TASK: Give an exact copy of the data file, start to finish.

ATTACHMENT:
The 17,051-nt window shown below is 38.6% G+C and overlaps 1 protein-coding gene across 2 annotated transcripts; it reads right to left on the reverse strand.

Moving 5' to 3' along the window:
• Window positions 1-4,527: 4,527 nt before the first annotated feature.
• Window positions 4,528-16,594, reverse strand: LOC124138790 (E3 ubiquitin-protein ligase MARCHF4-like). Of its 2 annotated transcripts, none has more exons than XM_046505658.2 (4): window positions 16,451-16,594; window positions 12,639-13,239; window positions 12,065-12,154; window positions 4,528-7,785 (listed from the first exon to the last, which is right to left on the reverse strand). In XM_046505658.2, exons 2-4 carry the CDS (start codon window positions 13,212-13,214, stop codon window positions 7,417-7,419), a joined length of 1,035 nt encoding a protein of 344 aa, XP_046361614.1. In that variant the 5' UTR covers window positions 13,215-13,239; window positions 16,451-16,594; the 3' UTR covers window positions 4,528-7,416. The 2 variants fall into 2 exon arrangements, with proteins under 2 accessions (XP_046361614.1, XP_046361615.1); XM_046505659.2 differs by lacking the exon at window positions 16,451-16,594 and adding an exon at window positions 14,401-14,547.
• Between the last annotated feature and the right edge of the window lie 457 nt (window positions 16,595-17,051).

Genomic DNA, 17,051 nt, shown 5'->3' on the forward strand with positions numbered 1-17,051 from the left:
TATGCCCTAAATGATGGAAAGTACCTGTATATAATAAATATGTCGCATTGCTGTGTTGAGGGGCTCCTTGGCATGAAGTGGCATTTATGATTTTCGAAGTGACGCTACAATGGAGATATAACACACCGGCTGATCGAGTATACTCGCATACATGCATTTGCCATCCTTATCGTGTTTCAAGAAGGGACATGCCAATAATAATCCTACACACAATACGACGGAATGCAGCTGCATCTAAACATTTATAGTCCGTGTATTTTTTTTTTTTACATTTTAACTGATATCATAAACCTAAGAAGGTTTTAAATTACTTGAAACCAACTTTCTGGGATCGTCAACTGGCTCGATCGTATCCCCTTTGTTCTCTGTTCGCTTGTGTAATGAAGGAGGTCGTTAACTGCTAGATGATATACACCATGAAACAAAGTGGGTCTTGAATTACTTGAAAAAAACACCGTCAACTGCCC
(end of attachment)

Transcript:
The 17,051-nt window shown below is 38.6% G+C and overlaps 1 protein-coding gene across 2 annotated transcripts; it reads right to left on the reverse strand.

Moving 5' to 3' along the window:
• Window positions 1-4,527: 4,527 nt before the first annotated feature.
• Window positions 4,528-16,594, reverse strand: LOC124138790 (E3 ubiquitin-protein ligase MARCHF4-like). Of its 2 annotated transcripts, none has more exons than XM_046505658.2 (4): window positions 16,451-16,594; window positions 12,639-13,239; window positions 12,065-12,154; window positions 4,528-7,785 (listed from the first exon to the last, which is right to left on the reverse strand). In XM_046505658.2, exons 2-4 carry the CDS (start codon window positions 13,212-13,214, stop codon window positions 7,417-7,419), a joined length of 1,035 nt encoding a protein of 344 aa, XP_046361614.1. In that variant the 5' UTR covers window positions 13,215-13,239; window positions 16,451-16,594; the 3' UTR covers window positions 4,528-7,416. The 2 variants fall into 2 exon arrangements, with proteins under 2 accessions (XP_046361614.1, XP_046361615.1); XM_046505659.2 differs by lacking the exon at window positions 16,451-16,594 and adding an exon at window positions 14,401-14,547.
• Between the last annotated feature and the right edge of the window lie 457 nt (window positions 16,595-17,051).

Genomic DNA, 17,051 nt, shown 5'->3' on the forward strand with positions numbered 1-17,051 from the left:
TATGCCCTAAATGATGGAAAGTACCTGTATATAATAAATATGTCGCATTGCTGTGTTGAGGGGCTCCTTGGCATGAAGTGGCATTTATGATTTTCGAAGTGACGCTACAATGGAGATATAACACACCGGCTGATCGAGTATACTCGCATACATGCATTTGCCATCCTTATCGTGTTTCAAGAAGGGACATGCCAATAATAATCCTACACACAATACGACGGAATGCAGCTGCATCTAAACATTTATAGTCCGTGTATTTTTTTTTTTTACATTTTAACTGATATCATAAACCTAAGAAGGTTTTAAATTACTTGAAACCAACTTTCTGGGATCGTCAACTGGCTCGATCGTATCCCCTTTGTTCTCTGTTCGCTTGTGTAATGAAGGAGGTCGTTAACTGCTAGATGATATACACCATGAAACAAAGTGGGTCTTGAATTACTTGAAAAAAACACCGTCAACTGCCC